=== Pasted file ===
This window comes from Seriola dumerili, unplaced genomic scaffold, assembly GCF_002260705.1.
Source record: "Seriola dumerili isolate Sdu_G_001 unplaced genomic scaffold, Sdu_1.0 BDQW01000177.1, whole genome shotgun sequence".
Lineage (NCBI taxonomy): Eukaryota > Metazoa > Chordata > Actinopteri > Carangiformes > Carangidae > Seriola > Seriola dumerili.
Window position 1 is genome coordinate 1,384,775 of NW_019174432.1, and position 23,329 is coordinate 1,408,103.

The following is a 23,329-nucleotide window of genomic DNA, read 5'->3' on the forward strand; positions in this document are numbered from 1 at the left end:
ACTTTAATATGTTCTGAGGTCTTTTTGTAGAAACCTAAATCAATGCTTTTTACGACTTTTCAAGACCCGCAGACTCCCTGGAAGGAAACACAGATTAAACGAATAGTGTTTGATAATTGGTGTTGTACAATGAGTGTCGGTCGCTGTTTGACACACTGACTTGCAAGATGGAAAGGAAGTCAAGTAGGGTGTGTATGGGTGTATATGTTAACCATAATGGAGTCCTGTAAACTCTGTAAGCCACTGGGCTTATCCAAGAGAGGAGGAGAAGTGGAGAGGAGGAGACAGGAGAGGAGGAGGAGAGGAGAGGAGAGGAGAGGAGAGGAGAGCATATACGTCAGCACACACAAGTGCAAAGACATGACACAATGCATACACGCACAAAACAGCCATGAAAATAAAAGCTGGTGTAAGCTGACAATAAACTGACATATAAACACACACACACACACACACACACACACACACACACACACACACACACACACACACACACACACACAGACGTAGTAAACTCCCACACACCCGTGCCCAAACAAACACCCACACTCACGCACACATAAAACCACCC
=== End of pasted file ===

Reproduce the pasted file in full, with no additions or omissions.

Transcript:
This window comes from Seriola dumerili, unplaced genomic scaffold, assembly GCF_002260705.1.
Source record: "Seriola dumerili isolate Sdu_G_001 unplaced genomic scaffold, Sdu_1.0 BDQW01000177.1, whole genome shotgun sequence".
Lineage (NCBI taxonomy): Eukaryota > Metazoa > Chordata > Actinopteri > Carangiformes > Carangidae > Seriola > Seriola dumerili.
Window position 1 is genome coordinate 1,384,775 of NW_019174432.1, and position 23,329 is coordinate 1,408,103.

The following is a 23,329-nucleotide window of genomic DNA, read 5'->3' on the forward strand; positions in this document are numbered from 1 at the left end:
ACTTTAATATGTTCTGAGGTCTTTTTGTAGAAACCTAAATCAATGCTTTTTACGACTTTTCAAGACCCGCAGACTCCCTGGAAGGAAACACAGATTAAACGAATAGTGTTTGATAATTGGTGTTGTACAATGAGTGTCGGTCGCTGTTTGACACACTGACTTGCAAGATGGAAAGGAAGTCAAGTAGGGTGTGTATGGGTGTATATGTTAACCATAATGGAGTCCTGTAAACTCTGTAAGCCACTGGGCTTATCCAAGAGAGGAGGAGAAGTGGAGAGGAGGAGACAGGAGAGGAGGAGGAGAGGAGAGGAGAGGAGAGGAGAGGAGAGCATATACGTCAGCACACACAAGTGCAAAGACATGACACAATGCATACACGCACAAAACAGCCATGAAAATAAAAGCTGGTGTAAGCTGACAATAAACTGACATATAAACACACACACACACACACACACACACACACACACACACACACACACACACACACACACACACACACAGACGTAGTAAACTCCCACACACCCGTGCCCAAACAAACACCCACACTCACGCACACATAAAACCACCC